High-profile Florida prosecutor bashes the media, says she doesn’t read newspapers
Posted Jan 23, 2014 7:20 AM CDT
By Debra Cassens Weiss
The high-profile Florida state attorney who prosecuted George Zimmerman says she doesn’t read newspapers because “my people tell me what I need to know.”
State Attorney Angela Corey expressed her views at a luncheon in Jacksonville last week, the Florida Times-Union reports. Despite shunning newspapers, Corey had an opinion on the Florida Times-Union coverage of her actions in the Zimmerman case. Corey said its stories were too harsh, though most of the coverage came from the Associated Press, the Times-Union says.
The Times-Union said Corey had “sharp words for the media during the luncheon,” often beginning her responses to questions with something along the lines of, “The media doesn’t tell you this, but … .”
Corey also said the media should not be allowed to report on evidence that will not be heard by a jury. “The public doesn’t need to know anything about a case before it goes to trial,” she said. She pointed in particular to media reporting on text messages never introduced in the trial of George Zimmerman, who was acquitted in the death of Trayvon Martin.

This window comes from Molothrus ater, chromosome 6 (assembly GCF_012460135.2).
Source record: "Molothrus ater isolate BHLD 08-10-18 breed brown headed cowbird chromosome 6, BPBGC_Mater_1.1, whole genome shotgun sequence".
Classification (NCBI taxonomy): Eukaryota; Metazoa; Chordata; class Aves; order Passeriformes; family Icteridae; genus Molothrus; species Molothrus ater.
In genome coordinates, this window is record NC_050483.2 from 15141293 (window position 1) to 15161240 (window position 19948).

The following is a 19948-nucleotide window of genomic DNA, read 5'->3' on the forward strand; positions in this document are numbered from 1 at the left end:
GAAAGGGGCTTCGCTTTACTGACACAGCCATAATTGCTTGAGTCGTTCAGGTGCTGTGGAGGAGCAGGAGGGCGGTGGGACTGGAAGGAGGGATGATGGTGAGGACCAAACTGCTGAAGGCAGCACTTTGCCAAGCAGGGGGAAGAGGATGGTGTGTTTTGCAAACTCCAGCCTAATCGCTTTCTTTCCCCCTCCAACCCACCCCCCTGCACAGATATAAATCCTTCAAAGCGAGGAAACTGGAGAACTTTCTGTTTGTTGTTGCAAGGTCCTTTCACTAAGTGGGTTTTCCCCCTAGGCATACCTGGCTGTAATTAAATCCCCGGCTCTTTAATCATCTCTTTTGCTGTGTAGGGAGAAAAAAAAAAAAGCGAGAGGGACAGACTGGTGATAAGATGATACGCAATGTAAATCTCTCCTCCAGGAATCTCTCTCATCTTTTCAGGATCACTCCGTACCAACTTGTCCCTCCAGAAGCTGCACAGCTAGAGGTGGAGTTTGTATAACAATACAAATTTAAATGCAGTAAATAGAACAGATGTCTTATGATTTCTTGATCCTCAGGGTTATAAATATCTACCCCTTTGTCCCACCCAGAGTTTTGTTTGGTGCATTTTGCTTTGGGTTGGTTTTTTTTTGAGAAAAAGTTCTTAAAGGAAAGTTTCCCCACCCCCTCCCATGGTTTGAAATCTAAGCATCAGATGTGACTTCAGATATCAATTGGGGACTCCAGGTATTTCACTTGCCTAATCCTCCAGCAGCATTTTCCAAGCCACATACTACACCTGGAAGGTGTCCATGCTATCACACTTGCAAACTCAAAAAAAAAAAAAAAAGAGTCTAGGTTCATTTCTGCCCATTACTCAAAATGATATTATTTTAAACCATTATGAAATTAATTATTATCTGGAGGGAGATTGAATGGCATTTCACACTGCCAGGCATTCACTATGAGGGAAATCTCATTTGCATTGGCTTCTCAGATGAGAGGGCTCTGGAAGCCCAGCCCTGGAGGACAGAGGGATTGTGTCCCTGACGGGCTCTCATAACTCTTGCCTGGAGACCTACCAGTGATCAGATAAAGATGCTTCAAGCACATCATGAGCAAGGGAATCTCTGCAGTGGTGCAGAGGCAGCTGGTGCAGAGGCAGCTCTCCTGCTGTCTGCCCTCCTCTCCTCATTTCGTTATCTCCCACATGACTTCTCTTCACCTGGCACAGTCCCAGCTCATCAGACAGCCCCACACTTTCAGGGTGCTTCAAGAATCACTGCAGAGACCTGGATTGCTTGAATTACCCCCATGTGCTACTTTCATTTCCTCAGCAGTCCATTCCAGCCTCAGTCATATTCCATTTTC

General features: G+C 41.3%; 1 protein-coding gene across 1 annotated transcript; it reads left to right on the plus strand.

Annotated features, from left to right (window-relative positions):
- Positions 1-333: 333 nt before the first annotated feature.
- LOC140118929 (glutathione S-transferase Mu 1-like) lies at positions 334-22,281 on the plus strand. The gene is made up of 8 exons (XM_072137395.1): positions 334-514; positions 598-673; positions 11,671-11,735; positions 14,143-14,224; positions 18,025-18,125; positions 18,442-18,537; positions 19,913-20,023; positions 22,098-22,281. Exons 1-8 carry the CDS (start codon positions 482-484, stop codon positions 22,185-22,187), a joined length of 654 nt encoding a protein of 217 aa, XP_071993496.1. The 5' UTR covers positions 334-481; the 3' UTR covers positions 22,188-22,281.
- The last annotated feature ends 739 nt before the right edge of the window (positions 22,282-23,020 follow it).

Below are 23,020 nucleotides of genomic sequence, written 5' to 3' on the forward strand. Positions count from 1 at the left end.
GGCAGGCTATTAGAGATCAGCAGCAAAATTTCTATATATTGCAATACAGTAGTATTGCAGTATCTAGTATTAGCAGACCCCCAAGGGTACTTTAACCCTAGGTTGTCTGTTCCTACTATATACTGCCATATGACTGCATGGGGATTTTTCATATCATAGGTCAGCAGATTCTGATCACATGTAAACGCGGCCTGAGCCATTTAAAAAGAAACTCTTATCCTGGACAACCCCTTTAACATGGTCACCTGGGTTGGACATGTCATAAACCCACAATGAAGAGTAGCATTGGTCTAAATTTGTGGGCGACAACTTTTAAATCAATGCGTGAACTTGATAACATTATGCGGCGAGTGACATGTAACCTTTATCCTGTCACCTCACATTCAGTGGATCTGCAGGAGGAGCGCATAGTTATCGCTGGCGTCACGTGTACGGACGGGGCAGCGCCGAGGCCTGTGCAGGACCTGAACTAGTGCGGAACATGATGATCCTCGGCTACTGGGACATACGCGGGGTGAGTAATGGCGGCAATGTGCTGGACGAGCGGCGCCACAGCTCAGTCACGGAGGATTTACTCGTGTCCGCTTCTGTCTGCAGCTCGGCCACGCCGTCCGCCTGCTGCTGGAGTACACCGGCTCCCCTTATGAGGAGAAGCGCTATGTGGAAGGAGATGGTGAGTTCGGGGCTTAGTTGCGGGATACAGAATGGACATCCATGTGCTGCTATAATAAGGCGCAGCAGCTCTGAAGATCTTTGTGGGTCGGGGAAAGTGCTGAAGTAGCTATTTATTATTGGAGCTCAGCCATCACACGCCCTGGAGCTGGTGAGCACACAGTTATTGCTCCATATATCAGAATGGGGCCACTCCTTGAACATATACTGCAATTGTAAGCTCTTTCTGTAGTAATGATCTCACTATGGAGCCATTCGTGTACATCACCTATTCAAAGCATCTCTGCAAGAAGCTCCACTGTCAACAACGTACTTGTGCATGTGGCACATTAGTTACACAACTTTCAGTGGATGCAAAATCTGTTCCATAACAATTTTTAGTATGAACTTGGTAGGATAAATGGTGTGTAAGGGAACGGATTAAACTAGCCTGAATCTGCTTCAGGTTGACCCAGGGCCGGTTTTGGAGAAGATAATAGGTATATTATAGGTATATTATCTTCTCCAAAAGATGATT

The Times-Union story had suggested Corey said the media shouldn't be allowed to report on high-profile cases because of the disclosure of evidence that isn't heard by a jury. Corey’s office gave the Washington Post a statement saying she “has no problem with the media reporting on what happens in court or what is filed in a motion. ” Her concern, the statement said, is that the state’s public records law allows the release of information that will never be presented to jurors and will affect the defendant's right to a fair trial.